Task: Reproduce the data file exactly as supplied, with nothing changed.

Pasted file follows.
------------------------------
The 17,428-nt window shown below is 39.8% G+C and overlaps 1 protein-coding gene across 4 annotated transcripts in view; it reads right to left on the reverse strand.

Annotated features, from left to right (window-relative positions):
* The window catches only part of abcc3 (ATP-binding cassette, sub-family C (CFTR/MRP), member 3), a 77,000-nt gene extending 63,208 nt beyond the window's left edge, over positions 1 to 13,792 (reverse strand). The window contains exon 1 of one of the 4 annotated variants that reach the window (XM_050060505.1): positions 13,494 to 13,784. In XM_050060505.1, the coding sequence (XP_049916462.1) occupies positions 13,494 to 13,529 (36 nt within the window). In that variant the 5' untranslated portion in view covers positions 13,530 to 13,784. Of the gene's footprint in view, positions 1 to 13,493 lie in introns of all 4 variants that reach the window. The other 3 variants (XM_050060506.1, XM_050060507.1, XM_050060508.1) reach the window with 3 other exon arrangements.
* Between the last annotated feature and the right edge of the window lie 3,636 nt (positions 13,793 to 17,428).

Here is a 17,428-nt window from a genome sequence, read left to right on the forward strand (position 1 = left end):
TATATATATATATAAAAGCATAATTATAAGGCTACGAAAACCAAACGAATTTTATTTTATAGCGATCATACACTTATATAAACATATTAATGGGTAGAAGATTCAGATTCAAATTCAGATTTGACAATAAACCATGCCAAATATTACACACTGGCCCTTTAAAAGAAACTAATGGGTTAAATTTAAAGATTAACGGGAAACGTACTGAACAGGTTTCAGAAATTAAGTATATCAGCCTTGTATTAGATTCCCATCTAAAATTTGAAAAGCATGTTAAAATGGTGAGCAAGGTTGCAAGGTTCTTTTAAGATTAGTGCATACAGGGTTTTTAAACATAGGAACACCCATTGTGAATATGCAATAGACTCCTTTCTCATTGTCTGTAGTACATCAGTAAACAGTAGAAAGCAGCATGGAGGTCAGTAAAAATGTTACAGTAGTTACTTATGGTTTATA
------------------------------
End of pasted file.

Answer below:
The 17,428-nt window shown below is 39.8% G+C and overlaps 1 protein-coding gene across 4 annotated transcripts in view; it reads right to left on the reverse strand.

Annotated features, from left to right (window-relative positions):
* The window catches only part of abcc3 (ATP-binding cassette, sub-family C (CFTR/MRP), member 3), a 77,000-nt gene extending 63,208 nt beyond the window's left edge, over positions 1 to 13,792 (reverse strand). The window contains exon 1 of one of the 4 annotated variants that reach the window (XM_050060505.1): positions 13,494 to 13,784. In XM_050060505.1, the coding sequence (XP_049916462.1) occupies positions 13,494 to 13,529 (36 nt within the window). In that variant the 5' untranslated portion in view covers positions 13,530 to 13,784. Of the gene's footprint in view, positions 1 to 13,493 lie in introns of all 4 variants that reach the window. The other 3 variants (XM_050060506.1, XM_050060507.1, XM_050060508.1) reach the window with 3 other exon arrangements.
* Between the last annotated feature and the right edge of the window lie 3,636 nt (positions 13,793 to 17,428).

Here is a 17,428-nt window from a genome sequence, read left to right on the forward strand (position 1 = left end):
TATATATATATATAAAAGCATAATTATAAGGCTACGAAAACCAAACGAATTTTATTTTATAGCGATCATACACTTATATAAACATATTAATGGGTAGAAGATTCAGATTCAAATTCAGATTTGACAATAAACCATGCCAAATATTACACACTGGCCCTTTAAAAGAAACTAATGGGTTAAATTTAAAGATTAACGGGAAACGTACTGAACAGGTTTCAGAAATTAAGTATATCAGCCTTGTATTAGATTCCCATCTAAAATTTGAAAAGCATGTTAAAATGGTGAGCAAGGTTGCAAGGTTCTTTTAAGATTAGTGCATACAGGGTTTTTAAACATAGGAACACCCATTGTGAATATGCAATAGACTCCTTTCTCATTGTCTGTAGTACATCAGTAAACAGTAGAAAGCAGCATGGAGGTCAGTAAAAATGTTACAGTAGTTACTTATGGTTTATA